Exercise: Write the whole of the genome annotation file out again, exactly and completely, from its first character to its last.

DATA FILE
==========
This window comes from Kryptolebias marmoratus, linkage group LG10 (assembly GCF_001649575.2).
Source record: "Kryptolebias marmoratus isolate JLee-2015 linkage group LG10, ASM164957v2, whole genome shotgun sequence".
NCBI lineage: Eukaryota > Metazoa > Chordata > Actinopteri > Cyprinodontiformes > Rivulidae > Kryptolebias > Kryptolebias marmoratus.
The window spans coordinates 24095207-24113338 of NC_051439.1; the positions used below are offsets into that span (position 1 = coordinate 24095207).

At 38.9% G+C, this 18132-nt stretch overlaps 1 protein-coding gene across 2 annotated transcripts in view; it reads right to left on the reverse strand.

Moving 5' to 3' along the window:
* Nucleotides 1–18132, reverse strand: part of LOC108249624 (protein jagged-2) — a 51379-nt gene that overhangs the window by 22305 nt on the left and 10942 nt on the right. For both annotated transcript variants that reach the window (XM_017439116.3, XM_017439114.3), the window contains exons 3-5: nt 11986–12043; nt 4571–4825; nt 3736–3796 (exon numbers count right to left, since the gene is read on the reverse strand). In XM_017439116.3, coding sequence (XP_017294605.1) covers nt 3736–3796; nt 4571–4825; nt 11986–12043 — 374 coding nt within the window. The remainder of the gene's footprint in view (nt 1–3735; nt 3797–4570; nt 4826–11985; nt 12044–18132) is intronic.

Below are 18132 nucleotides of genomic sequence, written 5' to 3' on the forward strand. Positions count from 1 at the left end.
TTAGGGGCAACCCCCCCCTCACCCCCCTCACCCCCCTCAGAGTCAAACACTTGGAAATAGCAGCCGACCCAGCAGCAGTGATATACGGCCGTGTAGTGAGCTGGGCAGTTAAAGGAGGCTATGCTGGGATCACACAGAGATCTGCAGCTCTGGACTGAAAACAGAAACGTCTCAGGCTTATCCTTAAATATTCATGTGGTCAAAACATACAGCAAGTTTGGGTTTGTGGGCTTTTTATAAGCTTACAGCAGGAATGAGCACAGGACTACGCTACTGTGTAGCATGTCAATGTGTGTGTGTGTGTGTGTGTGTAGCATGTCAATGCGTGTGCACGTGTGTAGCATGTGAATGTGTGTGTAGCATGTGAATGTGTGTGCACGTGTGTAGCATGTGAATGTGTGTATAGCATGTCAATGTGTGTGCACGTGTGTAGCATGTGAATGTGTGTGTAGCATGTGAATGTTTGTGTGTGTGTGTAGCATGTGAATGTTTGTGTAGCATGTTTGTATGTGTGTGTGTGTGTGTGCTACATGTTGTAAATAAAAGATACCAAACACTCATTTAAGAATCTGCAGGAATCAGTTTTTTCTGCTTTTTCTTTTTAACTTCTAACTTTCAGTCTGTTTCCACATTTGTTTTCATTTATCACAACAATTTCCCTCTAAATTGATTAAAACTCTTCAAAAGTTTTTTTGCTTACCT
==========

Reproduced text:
This window comes from Kryptolebias marmoratus, linkage group LG10 (assembly GCF_001649575.2).
Source record: "Kryptolebias marmoratus isolate JLee-2015 linkage group LG10, ASM164957v2, whole genome shotgun sequence".
NCBI lineage: Eukaryota > Metazoa > Chordata > Actinopteri > Cyprinodontiformes > Rivulidae > Kryptolebias > Kryptolebias marmoratus.
The window spans coordinates 24095207-24113338 of NC_051439.1; the positions used below are offsets into that span (position 1 = coordinate 24095207).

At 38.9% G+C, this 18132-nt stretch overlaps 1 protein-coding gene across 2 annotated transcripts in view; it reads right to left on the reverse strand.

Moving 5' to 3' along the window:
* Nucleotides 1–18132, reverse strand: part of LOC108249624 (protein jagged-2) — a 51379-nt gene that overhangs the window by 22305 nt on the left and 10942 nt on the right. For both annotated transcript variants that reach the window (XM_017439116.3, XM_017439114.3), the window contains exons 3-5: nt 11986–12043; nt 4571–4825; nt 3736–3796 (exon numbers count right to left, since the gene is read on the reverse strand). In XM_017439116.3, coding sequence (XP_017294605.1) covers nt 3736–3796; nt 4571–4825; nt 11986–12043 — 374 coding nt within the window. The remainder of the gene's footprint in view (nt 1–3735; nt 3797–4570; nt 4826–11985; nt 12044–18132) is intronic.

Below are 18132 nucleotides of genomic sequence, written 5' to 3' on the forward strand. Positions count from 1 at the left end.
TTAGGGGCAACCCCCCCCTCACCCCCCTCACCCCCCTCAGAGTCAAACACTTGGAAATAGCAGCCGACCCAGCAGCAGTGATATACGGCCGTGTAGTGAGCTGGGCAGTTAAAGGAGGCTATGCTGGGATCACACAGAGATCTGCAGCTCTGGACTGAAAACAGAAACGTCTCAGGCTTATCCTTAAATATTCATGTGGTCAAAACATACAGCAAGTTTGGGTTTGTGGGCTTTTTATAAGCTTACAGCAGGAATGAGCACAGGACTACGCTACTGTGTAGCATGTCAATGTGTGTGTGTGTGTGTGTGTGTAGCATGTCAATGCGTGTGCACGTGTGTAGCATGTGAATGTGTGTGTAGCATGTGAATGTGTGTGCACGTGTGTAGCATGTGAATGTGTGTATAGCATGTCAATGTGTGTGCACGTGTGTAGCATGTGAATGTGTGTGTAGCATGTGAATGTTTGTGTGTGTGTGTAGCATGTGAATGTTTGTGTAGCATGTTTGTATGTGTGTGTGTGTGTGTGCTACATGTTGTAAATAAAAGATACCAAACACTCATTTAAGAATCTGCAGGAATCAGTTTTTTCTGCTTTTTCTTTTTAACTTCTAACTTTCAGTCTGTTTCCACATTTGTTTTCATTTATCACAACAATTTCCCTCTAAATTGATTAAAACTCTTCAAAAGTTTTTTTGCTTACCT